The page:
Posts Tagged With: James Bond

007 Doesn’t Hate Women

A few days ago, I wrote on people finding sexism everywhere they look in books. A common target of theirs is James Bond (both the original books and films). Taking it further, article after article has labeled Bond as misogynistic. It appears many people just like pretending to sound intelligent by repeating a big word they never looked up, nor have they thought too deeply about Bond.

First, misogyny is the hatred or dislike of women. Bond does neither (more on that in a moment). What people have done here is equate objectification with dislike or hatred. This is a stretch and a misuse of words. Why, would most people, objectify something they hate? Even Bond actor Daniel Craig misused the word, but his costar, Monica Bellucci disagreed that Bond was a misogynist.

Bond never abuses women, only hates the ones trying to kill him, and his conquests are always willing participants. Professor Thomas A. Shippey, in his course on influential characters in literature, Heroes and Legends, reveals that Ian Fleming’s original 007 books reveal a Bond who is:

…gallant, even protective [of women] in an old-fashioned way. Nearly all the women in Bond’s life have been badly treated [by others]…Tracy and Vesper, the two women Bond marries or means to marry, both have hidden sorrows or secrets…He doesn’t physically abuse women, and he’s capable of falling in love. He shows concern for some of his partners, and although they sometimes dump him, he doesn’t dump them.

The films, especially the recent series, do reflect what the novels established. So why, historically, does every woman he meets “disappears or is disposed of before the start” of the next book or film? This where the sexist-misogyny-slinging experts have refused to think to deeply: Why is Bond so scarred? What has made him the way he is? The books, and the Daniel Craig films, have explored these reasons. Being a spy, the past is slowly revealed, and perhaps never fully, but losses like Vesper’s betrayal and death certainly have an obvious impact.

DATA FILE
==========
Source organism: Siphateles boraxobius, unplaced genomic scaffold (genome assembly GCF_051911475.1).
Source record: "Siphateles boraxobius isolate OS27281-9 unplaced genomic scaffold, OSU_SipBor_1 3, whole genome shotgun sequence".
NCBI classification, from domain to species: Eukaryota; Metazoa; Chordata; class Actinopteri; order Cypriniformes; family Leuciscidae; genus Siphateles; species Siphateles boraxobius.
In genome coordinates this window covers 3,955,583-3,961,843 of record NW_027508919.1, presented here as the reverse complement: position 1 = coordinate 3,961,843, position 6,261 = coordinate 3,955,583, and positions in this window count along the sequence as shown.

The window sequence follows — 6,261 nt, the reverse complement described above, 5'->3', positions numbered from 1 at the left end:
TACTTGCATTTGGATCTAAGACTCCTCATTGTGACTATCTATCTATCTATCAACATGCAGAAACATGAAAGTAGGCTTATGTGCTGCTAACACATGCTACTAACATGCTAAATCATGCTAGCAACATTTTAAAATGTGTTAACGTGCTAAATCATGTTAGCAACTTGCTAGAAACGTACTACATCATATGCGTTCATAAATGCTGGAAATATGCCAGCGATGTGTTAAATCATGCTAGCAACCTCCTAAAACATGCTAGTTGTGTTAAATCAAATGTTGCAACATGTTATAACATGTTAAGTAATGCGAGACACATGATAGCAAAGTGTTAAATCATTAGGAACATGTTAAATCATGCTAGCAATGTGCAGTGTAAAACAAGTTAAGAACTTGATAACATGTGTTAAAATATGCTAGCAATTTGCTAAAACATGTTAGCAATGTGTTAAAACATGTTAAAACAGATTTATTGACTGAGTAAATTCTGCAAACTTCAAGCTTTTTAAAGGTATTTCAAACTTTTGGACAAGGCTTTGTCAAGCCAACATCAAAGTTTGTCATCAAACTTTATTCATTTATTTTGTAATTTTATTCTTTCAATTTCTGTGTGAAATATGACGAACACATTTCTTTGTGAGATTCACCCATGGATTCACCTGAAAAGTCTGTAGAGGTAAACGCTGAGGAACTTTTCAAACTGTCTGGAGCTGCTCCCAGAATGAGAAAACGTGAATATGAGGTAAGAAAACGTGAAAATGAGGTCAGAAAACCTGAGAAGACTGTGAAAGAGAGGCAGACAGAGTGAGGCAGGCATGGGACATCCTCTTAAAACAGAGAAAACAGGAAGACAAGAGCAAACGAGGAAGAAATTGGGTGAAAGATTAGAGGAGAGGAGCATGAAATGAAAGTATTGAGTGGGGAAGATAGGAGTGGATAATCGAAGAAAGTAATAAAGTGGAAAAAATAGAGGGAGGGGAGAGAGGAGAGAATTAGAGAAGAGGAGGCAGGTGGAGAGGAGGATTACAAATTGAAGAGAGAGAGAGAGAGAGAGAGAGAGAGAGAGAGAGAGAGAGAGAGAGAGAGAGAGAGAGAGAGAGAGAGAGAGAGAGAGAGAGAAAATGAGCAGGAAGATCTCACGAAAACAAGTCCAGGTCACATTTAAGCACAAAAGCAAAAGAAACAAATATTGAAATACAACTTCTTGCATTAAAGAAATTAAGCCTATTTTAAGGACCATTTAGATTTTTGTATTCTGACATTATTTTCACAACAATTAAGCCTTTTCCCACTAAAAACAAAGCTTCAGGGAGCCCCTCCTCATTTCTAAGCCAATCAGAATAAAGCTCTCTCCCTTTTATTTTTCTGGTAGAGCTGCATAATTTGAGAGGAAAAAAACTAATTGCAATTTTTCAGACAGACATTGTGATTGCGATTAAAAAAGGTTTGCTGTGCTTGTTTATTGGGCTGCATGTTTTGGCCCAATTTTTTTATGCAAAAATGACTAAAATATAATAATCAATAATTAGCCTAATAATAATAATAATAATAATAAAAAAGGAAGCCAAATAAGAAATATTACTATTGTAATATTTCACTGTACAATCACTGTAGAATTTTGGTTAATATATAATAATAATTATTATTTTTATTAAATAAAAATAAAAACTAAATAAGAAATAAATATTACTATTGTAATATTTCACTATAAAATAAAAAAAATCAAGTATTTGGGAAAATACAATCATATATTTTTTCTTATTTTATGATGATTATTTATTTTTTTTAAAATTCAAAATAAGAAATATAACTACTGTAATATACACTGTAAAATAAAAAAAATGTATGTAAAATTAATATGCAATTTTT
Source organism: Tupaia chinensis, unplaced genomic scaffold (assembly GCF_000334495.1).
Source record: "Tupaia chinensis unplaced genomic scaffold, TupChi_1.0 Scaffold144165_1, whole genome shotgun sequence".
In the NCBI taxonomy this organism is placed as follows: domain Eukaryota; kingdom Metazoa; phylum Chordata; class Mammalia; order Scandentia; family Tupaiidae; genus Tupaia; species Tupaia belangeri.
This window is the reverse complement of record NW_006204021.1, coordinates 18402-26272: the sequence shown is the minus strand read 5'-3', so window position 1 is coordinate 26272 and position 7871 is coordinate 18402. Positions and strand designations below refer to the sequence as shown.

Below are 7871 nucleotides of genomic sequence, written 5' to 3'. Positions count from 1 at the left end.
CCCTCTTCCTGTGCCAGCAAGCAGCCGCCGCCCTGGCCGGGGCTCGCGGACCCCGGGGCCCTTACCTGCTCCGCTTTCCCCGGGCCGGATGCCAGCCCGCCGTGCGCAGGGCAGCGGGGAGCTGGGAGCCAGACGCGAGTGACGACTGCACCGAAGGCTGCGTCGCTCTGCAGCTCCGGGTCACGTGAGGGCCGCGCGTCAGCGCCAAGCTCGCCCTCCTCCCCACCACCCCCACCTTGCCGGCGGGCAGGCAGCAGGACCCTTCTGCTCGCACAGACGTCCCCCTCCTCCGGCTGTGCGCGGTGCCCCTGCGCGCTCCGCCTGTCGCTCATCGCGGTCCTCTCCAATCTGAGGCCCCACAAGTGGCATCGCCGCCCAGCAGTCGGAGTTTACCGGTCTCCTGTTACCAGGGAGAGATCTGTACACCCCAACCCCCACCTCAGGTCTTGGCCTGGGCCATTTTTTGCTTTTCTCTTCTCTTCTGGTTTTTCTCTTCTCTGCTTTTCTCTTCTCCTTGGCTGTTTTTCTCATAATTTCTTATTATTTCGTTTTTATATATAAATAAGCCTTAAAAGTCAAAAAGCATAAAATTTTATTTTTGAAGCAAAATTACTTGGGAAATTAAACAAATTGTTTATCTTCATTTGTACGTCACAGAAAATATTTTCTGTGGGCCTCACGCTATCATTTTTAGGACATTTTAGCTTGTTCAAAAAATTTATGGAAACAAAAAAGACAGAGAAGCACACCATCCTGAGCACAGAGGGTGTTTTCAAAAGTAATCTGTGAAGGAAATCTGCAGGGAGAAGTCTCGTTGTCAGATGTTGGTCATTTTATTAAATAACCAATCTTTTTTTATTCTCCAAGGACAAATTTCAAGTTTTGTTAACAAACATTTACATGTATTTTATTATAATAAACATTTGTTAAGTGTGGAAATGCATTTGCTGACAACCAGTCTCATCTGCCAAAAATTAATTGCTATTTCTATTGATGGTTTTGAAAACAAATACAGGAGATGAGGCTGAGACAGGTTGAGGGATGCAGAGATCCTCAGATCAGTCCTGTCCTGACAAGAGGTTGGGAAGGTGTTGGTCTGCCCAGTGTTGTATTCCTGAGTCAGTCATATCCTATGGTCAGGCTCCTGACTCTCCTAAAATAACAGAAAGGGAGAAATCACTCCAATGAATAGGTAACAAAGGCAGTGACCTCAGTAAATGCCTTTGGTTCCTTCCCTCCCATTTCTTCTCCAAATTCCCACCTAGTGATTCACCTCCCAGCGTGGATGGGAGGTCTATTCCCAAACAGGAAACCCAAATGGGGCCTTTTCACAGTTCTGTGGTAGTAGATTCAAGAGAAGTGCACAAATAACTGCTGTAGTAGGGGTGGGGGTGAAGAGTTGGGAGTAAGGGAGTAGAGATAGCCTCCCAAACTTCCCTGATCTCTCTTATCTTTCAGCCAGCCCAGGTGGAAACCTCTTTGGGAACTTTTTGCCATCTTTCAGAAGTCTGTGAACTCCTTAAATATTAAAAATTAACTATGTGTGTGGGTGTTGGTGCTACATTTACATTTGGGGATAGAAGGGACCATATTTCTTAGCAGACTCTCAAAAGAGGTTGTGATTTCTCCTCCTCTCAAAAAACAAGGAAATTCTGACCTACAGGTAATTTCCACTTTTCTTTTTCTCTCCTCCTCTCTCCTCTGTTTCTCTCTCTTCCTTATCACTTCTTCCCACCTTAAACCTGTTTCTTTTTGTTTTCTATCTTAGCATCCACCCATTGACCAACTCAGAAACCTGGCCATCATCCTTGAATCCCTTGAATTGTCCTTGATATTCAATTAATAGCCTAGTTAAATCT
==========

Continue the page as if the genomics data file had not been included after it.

Bond is an easy target: Giant blockbuster films, full of barely believable escapades, a spy who always gets the girl. On even a cursory inspection, however, that man is flawed, has a history and a feeling or two.

In other words, a human after all.

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Buckle Up

We love to disappear into our books, but this year the big screen is overloaded with epics tailor-made for the old fashioned, larger-than-life format. Not surprisingly, the most anticipated ones are all existing franchises.

The original apocalyptic series returns after a decades-long absence in Mad Max: Fury Road, which takes place between the second and third films of the original series. One word: Wow.

Ethan Hunt is back in Mission Impossible 5: Rogue Nation. Why is every film about renegade agents and/or the IMF being disbanded? Don’t know, but it works.

That other secret agent, James Bond, faces his worst nemesis in Spectre. Bringing back this old villain solidifies the new series as being among the best of 007.

As he did with Star Trek, it looks like director J.J. Abrams is bringing us back to old-school Star Wars in Episode 7, The Force Awakens.

We may be getting close to super hero burnout, but the reboot of Fantastic Four looks to be a smart move. It has the look and feel of X-Men, so are the filmmakers who missed launching the “shared-universe” boat years ago up to something?

Buckle up and choose your adventure.

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